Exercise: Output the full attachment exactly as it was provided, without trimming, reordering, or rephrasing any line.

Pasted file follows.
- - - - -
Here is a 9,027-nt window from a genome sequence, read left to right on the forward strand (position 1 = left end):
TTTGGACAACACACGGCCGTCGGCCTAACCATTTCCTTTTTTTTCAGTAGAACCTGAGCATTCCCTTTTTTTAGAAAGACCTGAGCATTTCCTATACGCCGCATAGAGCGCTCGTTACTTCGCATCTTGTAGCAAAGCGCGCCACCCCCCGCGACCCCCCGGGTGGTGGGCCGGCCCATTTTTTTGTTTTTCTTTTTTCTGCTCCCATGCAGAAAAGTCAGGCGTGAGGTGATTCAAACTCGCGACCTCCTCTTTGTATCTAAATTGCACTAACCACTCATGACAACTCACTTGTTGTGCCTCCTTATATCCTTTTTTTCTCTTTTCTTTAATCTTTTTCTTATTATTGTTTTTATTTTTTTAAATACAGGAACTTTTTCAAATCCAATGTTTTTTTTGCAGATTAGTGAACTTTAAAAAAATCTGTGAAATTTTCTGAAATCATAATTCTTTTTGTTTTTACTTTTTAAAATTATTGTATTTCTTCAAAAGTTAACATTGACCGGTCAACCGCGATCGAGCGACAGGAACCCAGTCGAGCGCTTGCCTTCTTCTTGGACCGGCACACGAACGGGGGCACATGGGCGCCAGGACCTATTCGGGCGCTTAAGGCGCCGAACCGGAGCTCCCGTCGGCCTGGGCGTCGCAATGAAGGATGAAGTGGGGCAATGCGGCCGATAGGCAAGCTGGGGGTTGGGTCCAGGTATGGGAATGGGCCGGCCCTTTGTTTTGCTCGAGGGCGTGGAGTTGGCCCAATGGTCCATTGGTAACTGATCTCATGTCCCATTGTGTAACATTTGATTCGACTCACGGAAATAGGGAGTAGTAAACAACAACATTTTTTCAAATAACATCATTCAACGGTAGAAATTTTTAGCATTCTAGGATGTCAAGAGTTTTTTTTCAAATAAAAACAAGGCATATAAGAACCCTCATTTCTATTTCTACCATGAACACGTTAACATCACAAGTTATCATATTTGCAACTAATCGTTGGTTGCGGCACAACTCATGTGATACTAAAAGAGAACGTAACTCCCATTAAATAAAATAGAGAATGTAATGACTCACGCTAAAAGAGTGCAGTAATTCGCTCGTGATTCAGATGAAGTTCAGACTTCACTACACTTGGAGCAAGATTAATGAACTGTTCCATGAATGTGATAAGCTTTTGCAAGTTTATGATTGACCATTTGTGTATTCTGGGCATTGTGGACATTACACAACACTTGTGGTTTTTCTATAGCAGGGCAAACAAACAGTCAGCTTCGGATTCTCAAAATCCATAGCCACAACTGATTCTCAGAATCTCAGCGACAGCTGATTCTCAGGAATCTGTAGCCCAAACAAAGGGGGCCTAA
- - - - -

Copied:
Here is a 9,027-nt window from a genome sequence, read left to right on the forward strand (position 1 = left end):
TTTGGACAACACACGGCCGTCGGCCTAACCATTTCCTTTTTTTTCAGTAGAACCTGAGCATTCCCTTTTTTTAGAAAGACCTGAGCATTTCCTATACGCCGCATAGAGCGCTCGTTACTTCGCATCTTGTAGCAAAGCGCGCCACCCCCCGCGACCCCCCGGGTGGTGGGCCGGCCCATTTTTTTGTTTTTCTTTTTTCTGCTCCCATGCAGAAAAGTCAGGCGTGAGGTGATTCAAACTCGCGACCTCCTCTTTGTATCTAAATTGCACTAACCACTCATGACAACTCACTTGTTGTGCCTCCTTATATCCTTTTTTTCTCTTTTCTTTAATCTTTTTCTTATTATTGTTTTTATTTTTTTAAATACAGGAACTTTTTCAAATCCAATGTTTTTTTTGCAGATTAGTGAACTTTAAAAAAATCTGTGAAATTTTCTGAAATCATAATTCTTTTTGTTTTTACTTTTTAAAATTATTGTATTTCTTCAAAAGTTAACATTGACCGGTCAACCGCGATCGAGCGACAGGAACCCAGTCGAGCGCTTGCCTTCTTCTTGGACCGGCACACGAACGGGGGCACATGGGCGCCAGGACCTATTCGGGCGCTTAAGGCGCCGAACCGGAGCTCCCGTCGGCCTGGGCGTCGCAATGAAGGATGAAGTGGGGCAATGCGGCCGATAGGCAAGCTGGGGGTTGGGTCCAGGTATGGGAATGGGCCGGCCCTTTGTTTTGCTCGAGGGCGTGGAGTTGGCCCAATGGTCCATTGGTAACTGATCTCATGTCCCATTGTGTAACATTTGATTCGACTCACGGAAATAGGGAGTAGTAAACAACAACATTTTTTCAAATAACATCATTCAACGGTAGAAATTTTTAGCATTCTAGGATGTCAAGAGTTTTTTTTCAAATAAAAACAAGGCATATAAGAACCCTCATTTCTATTTCTACCATGAACACGTTAACATCACAAGTTATCATATTTGCAACTAATCGTTGGTTGCGGCACAACTCATGTGATACTAAAAGAGAACGTAACTCCCATTAAATAAAATAGAGAATGTAATGACTCACGCTAAAAGAGTGCAGTAATTCGCTCGTGATTCAGATGAAGTTCAGACTTCACTACACTTGGAGCAAGATTAATGAACTGTTCCATGAATGTGATAAGCTTTTGCAAGTTTATGATTGACCATTTGTGTATTCTGGGCATTGTGGACATTACACAACACTTGTGGTTTTTCTATAGCAGGGCAAACAAACAGTCAGCTTCGGATTCTCAAAATCCATAGCCACAACTGATTCTCAGAATCTCAGCGACAGCTGATTCTCAGGAATCTGTAGCCCAAACAAAGGGGGCCTAA